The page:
- Dec 22, 2017 at 6:03 pm #3508822
OK, so the XL-3 plot thickens. They say that if life hands you some lemons, you should make lemonade. Similarly, when it hands you some tomatoes, then you make a bloody mary. In my case, life just handed me 2″ of cold, dry snow and a 32* F day. So this would be the time to test the XL-3’s ability to melt snow to fill up a 2-quart juice bottle. I knew that it would take quite a bit of alcohol to melt that much snow, so the XL-3’s 3 fl oz capacity would be the best one to use. I used my MYOG caldera ‘clone’ and a MSR Titan kettle. There was little to no breeze, and the snow and the air were both 32* F.
A little background info here. A year ago I did the same test with a Jetboil pot and a BRS-3000T stove. The ambient air was about the same – right at, or slightly above, freezing. No breeze. It took 22 grams of canister fuel to melt the snow to get 2 quarts of water, and the time to do so was right at 20 minutes. The fuel consumption was just a slight increase over the 5 grams/2 cups to raise the water temperature from `45* F to boiling (which is 202* F here at my elevation of 5440′). A general rule is that it takes about the same amount of fuel to melt snow as it does to bring the water to a boil. There of course are a few variables that can alter the performance, such as ambient temperature, wind, and starting water temperature, as well as all the other factors we have discussed in the past. The 5.5 gm/2 cups to melt the snow is close enough.
Now, the XL-3. I placed 2 fl oz into the stove, hoping that it would give me maybe 30 minutes of burn time. This stove is a slow burner, and it seems to put out less heat than the Starlyte or various other alcohol stoves I’ve had experience with. I figured that a slower burn could prolong the burn time, giving me enough time to melt 2 quarts worth of snow. It turned out that it did, as flame-out was about 45 minutes – wowzers! The trouble was that it took that long to melt the proper amount of snow. Just barely.
What I learned from this little test was that, no, an alcohol stove probably isn’t appropriate for melting snow. At least not one that burns as slowly as the XL-3. The key to the XL-3 is the volume of alcohol that it holds – one would certainly need a stove that will hold 2 to 3 fl oz of alcohol. I suppose that I could make one from a bigger can, with a larger opening for the flame. But really, why would I bother? I can already see that alcohol, and Esbit by extension, is not up to the task of melting snow. The only technique besides a canister stove would be a campfire, where one could melt snow in a real hurry if the pot was big enough (that sounds like truck camping to me, or maybe a dog sled or a pulk).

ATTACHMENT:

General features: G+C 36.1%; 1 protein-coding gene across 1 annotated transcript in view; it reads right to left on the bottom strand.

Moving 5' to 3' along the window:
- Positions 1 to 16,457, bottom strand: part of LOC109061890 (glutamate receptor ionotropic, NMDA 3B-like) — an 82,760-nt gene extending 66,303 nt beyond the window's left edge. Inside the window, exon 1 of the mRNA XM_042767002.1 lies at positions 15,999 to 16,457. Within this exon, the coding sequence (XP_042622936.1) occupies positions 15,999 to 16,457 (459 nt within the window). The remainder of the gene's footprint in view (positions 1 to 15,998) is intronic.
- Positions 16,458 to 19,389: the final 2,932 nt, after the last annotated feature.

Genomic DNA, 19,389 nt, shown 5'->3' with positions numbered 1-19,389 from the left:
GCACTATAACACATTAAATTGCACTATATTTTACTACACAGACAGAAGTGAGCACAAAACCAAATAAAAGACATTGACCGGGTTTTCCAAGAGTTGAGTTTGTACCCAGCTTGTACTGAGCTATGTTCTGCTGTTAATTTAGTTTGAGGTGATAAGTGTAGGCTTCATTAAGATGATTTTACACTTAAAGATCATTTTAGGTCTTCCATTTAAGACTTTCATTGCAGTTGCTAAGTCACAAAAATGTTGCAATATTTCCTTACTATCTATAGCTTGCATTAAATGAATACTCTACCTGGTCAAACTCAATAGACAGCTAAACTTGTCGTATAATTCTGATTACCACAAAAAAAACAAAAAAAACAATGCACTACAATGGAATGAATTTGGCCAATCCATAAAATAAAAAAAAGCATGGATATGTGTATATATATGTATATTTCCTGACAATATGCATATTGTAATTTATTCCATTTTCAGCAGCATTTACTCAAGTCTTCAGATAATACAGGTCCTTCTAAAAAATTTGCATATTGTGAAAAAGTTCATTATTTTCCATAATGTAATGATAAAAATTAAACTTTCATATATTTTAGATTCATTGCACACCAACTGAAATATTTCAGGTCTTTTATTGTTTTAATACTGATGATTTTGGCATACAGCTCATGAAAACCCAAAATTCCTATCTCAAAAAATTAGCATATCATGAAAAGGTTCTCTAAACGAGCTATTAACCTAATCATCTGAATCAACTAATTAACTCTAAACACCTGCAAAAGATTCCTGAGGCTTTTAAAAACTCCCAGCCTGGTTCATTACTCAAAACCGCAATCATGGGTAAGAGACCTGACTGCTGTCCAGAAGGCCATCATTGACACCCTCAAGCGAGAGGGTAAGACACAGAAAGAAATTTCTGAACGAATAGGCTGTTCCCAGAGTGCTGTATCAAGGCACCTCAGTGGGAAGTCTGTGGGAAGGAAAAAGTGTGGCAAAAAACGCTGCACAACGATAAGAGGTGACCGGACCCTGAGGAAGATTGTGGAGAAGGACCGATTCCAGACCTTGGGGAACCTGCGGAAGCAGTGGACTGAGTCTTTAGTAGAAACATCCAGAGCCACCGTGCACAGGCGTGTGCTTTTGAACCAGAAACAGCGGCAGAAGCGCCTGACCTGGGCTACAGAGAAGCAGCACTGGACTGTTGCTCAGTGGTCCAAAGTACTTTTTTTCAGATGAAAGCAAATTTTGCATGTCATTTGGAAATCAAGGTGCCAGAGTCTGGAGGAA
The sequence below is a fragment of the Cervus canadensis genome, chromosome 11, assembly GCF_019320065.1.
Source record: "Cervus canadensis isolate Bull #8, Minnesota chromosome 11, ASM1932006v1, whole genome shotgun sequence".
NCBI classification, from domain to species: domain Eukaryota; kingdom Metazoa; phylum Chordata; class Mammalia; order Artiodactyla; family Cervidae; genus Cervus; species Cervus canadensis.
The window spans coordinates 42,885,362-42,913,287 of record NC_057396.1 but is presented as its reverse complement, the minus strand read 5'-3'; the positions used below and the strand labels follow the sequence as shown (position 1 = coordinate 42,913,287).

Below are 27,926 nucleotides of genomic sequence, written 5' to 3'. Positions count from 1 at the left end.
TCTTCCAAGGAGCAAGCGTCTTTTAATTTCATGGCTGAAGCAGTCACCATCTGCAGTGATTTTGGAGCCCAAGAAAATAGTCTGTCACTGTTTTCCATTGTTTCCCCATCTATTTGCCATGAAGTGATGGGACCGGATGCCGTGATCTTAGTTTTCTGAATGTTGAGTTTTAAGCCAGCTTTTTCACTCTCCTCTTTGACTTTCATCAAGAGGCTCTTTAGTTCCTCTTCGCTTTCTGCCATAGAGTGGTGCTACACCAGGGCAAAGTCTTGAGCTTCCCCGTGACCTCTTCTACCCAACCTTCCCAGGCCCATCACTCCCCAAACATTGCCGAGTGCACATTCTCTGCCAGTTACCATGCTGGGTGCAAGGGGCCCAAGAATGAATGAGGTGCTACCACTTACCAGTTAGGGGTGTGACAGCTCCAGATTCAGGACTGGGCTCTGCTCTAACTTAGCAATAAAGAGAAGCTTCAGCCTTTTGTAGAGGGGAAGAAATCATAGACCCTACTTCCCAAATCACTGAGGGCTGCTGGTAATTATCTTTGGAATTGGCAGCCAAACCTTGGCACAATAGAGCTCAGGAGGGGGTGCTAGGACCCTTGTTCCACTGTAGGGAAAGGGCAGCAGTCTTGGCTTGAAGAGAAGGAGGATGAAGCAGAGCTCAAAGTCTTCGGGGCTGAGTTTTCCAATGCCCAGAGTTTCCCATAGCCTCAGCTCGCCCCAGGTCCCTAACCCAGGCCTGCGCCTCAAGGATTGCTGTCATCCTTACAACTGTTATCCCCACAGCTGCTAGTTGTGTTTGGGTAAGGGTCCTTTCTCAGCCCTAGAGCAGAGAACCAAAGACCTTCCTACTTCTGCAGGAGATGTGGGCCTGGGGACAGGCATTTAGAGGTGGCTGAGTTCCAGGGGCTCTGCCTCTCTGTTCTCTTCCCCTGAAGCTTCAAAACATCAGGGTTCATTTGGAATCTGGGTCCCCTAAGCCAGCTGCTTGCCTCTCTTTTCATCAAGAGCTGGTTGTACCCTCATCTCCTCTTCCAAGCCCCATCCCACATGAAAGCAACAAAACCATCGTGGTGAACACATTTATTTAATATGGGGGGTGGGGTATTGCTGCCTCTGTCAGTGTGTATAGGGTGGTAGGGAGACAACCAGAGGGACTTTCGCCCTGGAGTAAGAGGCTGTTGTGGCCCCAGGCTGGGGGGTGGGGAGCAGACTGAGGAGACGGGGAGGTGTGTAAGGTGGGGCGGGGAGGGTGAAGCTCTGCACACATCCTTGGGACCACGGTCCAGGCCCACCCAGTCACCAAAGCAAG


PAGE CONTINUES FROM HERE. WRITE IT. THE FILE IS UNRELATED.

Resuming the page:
The other consideration is that the Jetboil consumed 22 gm of canister fuel (.776 oz), whereas the XL-3 consumed 1.6 oz of carried fuel weight (at a density of .798), about twice the carried fuel weight. Another factor to consider is the alcohol stove is more sensitive to cold temperatures, which can’t be mitigated. With a canister stove one can simply employ one of the fuel warming techniques.
This exercise was all in the interest of (pseudo) science, you understand. And also to help pass the time on a cold wintry afternoon.Dec 22, 2017 at 6:25 pm #3508825
Ethan A.BPL Member
@mountainwalkerLocale: SF Bay Area & New England
Gary thank you for taking the time and sharing. Alcohol certainly is very slow melting snow. Despite this Justin Lichter used alcohol with a Ti Tri Sidewinder and 1.3L Evernew Ti Pot for his winter PCT trip, simply noting in his gear list that it’s slow to melt snow.Dec 22, 2017 at 9:10 pm #3508844
Thanks, Ethan. Justin’s experience seems to validate my findings.
So my current advice for melting snow (and Bob Moulder already knows this) is to use the 1.8 L. Jetboil Sumo pot. My JB MiniMo pot is too small a volume to comfortably melt snow. In last winter’s test I was having to constantly be adding snow to the pot. The problem with the Sumo is that it is tall in addition to being wide. This potential instability requires one to use the stock burner, and maybe an 8 oz canister with the stabilizer legs. So it adds weight to the setup. Rather than getting by with the 1 oz BRS-3000T stove, you’d need to use the stock JB burner (4.6 oz), or the original Sol burner (3.7 oz) if you can still find one somewhere.Dec 23, 2017 at 2:28 am #3508899
Don’t believe everything Gary Dunckle tells you. The XL 3 has a fuel capacity of 3 fluid ounces of fuel.
The Mega Starlyte aka Companion Burner was designed to hold 4 fluid ounces of fuel for melting snow.
Again I say, don’t believe what Gary Dunckle says.Dec 23, 2017 at 3:02 pm #3508947
Dan, I corrected my brain lock typo – the XL-3 will indeed hold 3.0 fl oz of fuel, but I only needed to put 2.0 oz in it. I don’t know who that guy Dunckle is, but I agree that he can’t be trusted. Gary Dunckel, on the other hand, tries to be accurate and honest.Dec 23, 2017 at 8:07 pm #3509017
Gary Dunckel, on the other hand, tries to be accurate and honest.
I knew that it would take quite a bit of alcohol to melt that much snow, so the XL-3’s 3 fl oz capacity would be the best one to use. Now, the XL-3. I placed 2 fl oz into the stove, hoping that it would give me maybe 30 minutes of burn time.